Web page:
The love affair with offshore markets by South African investors has largely been in the UK and most recently Central and Eastern Europe (CEE) while Australia hasn’t been on their radar.
With negative sentiment growing towards the UK given Brexit and growing concerns about limited quality assets in CEE regions, the search for alternative investment regions has been heightened.
The search may point income-chasing investors to Australia as the country’s economy appears to be resilient.
Australia’s GDP grew by 3.3% over the 2015/16 financial year (the fastest rate of growth in the last four years), inflation remains below the target range of 2% to 3%, interest rates remain low and employment is on the rise.
A counter that is cashing in on these dynamics is Investec Australia Property Fund (IAPF), the JSE’s only pure Australian-focused property play.
Although the recent rand strength has sent long-favoured offshore counters such as Capital & Counties, Capital and Regional, Intu Properties and Redefine International crashing, with their stocks delivering negative total returns of more than 30%, IAPF is the antithesis.
Latest figures from Cape-based Catalyst Fund Managers show that IAPF’s stock has delivered positive total returns of 15.9% for the year to October 31, outperforming the SA Listed Property Index’s 9.37%. And since listing in 2013, IAPF has delivered a total return of 85.2% in rand terms.
Most industry players positively rate IAPF on two counts: solid operational performance and hard currency earnings. On the latter, the counter delivered dividend growth of 6% (before tax) to 4.81 cents per share for the six months to September 30.
CEO Graeme Katz says the company’s earnings are a testament to its strategy of acquiring quality property assets. “We have invested in good properties with long leases, sustainable rental income and good quality tenants. And this has paid off,” Katz tells Moneyweb.
The fund, which is more than 17% held by investment bank Investec, has been aggressive with its growth targets. The value of IAPF’s property portfolio of eight logistics, warehouse and office properties has grown from A$129.9 million (R1.4 billion in rand terms) two years ago to A$601.2 million (R6.4 billion).
The counter owns 21 properties in boroughs such as New South Wales, Victoria and Queensland valued at A$601.2 million (R6.4 billion).
It has also been busy on the deal-making front, having bid on assets worth A$1.5 billion of assets during the reporting period.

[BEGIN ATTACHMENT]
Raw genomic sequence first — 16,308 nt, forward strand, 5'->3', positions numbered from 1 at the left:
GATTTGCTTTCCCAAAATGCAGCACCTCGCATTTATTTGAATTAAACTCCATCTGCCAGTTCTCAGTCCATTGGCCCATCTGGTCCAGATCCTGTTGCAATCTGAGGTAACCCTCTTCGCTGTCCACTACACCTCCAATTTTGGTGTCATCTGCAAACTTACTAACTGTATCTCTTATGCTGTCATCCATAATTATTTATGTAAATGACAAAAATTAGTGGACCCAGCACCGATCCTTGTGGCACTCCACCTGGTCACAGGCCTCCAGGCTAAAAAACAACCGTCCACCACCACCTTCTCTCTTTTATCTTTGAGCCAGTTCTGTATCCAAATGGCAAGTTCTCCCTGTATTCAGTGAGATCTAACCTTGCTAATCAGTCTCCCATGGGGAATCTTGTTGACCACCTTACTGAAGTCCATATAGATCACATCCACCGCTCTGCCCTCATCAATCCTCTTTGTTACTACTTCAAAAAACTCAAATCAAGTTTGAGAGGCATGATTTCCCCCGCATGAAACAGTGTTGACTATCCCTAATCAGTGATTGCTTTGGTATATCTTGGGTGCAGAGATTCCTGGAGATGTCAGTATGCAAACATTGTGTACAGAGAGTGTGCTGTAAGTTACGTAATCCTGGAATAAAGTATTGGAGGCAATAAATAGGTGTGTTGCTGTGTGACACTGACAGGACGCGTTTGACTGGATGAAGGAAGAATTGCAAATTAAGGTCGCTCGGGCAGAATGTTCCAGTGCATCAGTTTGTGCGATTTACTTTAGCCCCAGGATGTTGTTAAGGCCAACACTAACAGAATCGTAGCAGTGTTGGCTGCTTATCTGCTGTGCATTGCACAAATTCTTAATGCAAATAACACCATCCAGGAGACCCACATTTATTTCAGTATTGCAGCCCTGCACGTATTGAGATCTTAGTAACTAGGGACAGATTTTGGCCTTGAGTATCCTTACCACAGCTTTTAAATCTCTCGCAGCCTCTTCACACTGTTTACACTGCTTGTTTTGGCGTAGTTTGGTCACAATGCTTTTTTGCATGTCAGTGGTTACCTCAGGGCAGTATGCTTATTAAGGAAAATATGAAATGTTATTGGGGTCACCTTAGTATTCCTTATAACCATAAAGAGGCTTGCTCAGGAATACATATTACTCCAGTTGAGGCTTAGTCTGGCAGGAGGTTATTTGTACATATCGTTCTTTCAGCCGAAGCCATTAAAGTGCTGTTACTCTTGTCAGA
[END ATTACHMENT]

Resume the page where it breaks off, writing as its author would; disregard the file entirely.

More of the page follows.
Its bid resulted in the purchase of Macquarie Park (an office park) in Sydney, New South Wales for A$23 million (R247 million) at a yield of 7%. The property is near Sydney’s planned underground metro railway linking Sydney CBD to other outlying areas.
A recent coup for IAPF has been the acquisition of a 50% share in an office property at 324 Queen Street, Brisbane for which it shelled out A$66 million (R707 million). The property is believed to be a sought-after office in Australia.
Ultimately, Katz is aiming for IAPF’s property portfolio to be valued at A$1 billion (R10 billion) in the next three years. IAFP’s portfolio has an occupancy rate of 98% and average lease expiry of 5.5 years and achieves rental escalations of 3.4%.
Its deal-making has resulted in the rise of gearing to 38.9% from 28.8% earlier this year. Katz says the company has the capacity to raise gearing levels to 50% through its debt facilities if deals become available in the market.
But Australia’s market is becoming competitive with global capital chasing assets. IAPF has attempted to introduce stand-alone retail properties for over three years without success due to asset values fetching hefty premiums.
Says IAPF’s manager Zach McHerron: “There is also a reduced level of stock in the market as vendors are reluctant to sell assets.”
Despite this, Katz believes that properties can be bought at average yields of 8% while debt funding costs can be low as 3%. SA is the opposite as the cost of debt is higher than yields on properties – nearly 10% vs below 8%.
Australia’s economy is also highly dependent on the demand for volatile commodities, leaving some investors worried about the country’s prospects.
Oops! We could not locate your form.